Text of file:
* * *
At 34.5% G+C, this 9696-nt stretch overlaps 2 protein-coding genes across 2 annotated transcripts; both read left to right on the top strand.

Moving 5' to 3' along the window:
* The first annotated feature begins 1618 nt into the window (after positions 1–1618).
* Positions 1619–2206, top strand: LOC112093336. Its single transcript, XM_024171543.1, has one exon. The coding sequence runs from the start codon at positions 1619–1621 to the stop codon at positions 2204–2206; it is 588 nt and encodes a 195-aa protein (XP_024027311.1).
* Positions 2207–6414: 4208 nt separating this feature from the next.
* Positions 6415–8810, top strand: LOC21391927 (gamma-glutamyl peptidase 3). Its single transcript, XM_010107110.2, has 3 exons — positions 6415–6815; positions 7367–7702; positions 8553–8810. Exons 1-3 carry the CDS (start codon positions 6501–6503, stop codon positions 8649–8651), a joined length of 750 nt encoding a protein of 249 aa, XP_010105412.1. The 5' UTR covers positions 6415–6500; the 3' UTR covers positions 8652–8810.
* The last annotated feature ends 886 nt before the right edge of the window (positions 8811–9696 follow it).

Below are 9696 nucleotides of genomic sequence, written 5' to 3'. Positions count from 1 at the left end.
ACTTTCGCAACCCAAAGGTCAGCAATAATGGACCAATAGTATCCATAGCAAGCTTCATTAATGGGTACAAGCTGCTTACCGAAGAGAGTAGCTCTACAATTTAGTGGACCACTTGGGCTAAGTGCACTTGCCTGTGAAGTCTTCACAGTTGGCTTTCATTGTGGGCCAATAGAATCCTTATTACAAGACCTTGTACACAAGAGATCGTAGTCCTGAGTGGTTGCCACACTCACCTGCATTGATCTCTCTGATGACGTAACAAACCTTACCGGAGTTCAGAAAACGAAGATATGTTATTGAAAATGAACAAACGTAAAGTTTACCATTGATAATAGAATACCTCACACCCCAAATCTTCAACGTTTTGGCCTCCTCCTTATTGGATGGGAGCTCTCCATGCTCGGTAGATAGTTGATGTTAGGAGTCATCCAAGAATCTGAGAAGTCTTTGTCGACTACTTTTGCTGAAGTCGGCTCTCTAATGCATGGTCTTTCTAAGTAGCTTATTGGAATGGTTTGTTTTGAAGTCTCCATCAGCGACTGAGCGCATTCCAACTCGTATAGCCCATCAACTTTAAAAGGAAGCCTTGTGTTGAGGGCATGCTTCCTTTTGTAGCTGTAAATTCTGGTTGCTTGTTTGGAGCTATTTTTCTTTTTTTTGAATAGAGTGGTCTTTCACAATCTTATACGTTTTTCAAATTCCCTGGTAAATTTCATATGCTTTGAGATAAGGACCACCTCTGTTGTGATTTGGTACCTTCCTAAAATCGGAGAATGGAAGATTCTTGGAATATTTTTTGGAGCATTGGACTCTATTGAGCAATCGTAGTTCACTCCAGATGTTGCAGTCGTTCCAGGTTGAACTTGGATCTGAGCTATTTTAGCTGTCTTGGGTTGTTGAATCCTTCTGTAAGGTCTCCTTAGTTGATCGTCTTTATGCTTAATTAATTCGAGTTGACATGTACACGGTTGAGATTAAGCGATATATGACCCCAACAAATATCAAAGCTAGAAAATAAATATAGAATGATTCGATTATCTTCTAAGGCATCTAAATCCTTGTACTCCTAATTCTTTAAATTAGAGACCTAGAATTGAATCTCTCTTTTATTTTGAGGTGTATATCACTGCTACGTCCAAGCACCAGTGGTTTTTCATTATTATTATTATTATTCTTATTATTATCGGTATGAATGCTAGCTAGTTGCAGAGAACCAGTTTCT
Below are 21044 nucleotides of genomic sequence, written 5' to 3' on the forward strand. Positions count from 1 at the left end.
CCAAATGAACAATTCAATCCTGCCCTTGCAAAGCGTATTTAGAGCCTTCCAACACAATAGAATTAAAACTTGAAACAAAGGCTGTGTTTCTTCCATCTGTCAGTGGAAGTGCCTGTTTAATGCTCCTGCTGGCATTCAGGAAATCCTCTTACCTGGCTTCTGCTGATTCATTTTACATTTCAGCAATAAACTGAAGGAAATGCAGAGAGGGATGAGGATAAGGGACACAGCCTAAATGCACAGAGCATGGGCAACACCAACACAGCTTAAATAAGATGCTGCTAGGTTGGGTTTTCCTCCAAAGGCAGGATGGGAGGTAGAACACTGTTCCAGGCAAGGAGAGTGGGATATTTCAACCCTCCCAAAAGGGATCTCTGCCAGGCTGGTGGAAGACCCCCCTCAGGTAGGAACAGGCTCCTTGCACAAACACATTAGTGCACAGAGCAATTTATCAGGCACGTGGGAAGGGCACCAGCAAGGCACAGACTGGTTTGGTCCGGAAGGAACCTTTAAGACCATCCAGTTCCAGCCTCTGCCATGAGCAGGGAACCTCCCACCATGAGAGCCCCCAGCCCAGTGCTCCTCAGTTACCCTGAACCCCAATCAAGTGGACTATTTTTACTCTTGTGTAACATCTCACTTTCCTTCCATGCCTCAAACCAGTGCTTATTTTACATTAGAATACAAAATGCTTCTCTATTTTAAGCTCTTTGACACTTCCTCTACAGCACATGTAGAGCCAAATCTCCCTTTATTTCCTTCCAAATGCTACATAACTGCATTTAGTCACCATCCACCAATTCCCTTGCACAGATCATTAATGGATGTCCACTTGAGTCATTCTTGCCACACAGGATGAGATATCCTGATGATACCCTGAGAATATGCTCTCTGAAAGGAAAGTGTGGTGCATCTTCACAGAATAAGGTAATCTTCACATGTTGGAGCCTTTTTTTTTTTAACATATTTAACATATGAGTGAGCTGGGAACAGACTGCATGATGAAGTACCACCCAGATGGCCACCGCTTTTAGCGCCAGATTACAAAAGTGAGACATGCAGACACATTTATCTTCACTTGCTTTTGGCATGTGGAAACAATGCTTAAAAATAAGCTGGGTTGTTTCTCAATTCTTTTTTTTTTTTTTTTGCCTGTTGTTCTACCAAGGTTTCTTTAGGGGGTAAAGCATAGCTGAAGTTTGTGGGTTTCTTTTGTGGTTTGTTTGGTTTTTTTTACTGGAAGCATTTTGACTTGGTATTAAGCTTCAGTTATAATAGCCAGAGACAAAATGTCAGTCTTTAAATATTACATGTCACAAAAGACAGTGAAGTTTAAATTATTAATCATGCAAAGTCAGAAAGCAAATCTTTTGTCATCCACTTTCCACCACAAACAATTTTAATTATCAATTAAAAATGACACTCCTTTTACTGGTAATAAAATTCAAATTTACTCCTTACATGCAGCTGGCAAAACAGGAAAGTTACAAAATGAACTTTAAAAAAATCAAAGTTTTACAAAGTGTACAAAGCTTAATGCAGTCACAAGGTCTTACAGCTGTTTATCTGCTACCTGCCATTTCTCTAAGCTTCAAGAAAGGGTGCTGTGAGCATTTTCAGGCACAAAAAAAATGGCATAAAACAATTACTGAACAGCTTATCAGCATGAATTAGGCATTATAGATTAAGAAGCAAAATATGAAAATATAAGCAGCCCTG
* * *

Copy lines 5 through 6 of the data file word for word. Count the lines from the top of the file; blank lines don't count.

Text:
* Positions 2207–6414: 4208 nt separating this feature from the next.
* Positions 6415–8810, top strand: LOC21391927 (gamma-glutamyl peptidase 3). Its single transcript, XM_010107110.2, has 3 exons — positions 6415–6815; positions 7367–7702; positions 8553–8810. Exons 1-3 carry the CDS (start codon positions 6501–6503, stop codon positions 8649–8651), a joined length of 750 nt encoding a protein of 249 aa, XP_010105412.1. The 5' UTR covers positions 6415–6500; the 3' UTR covers positions 8652–8810.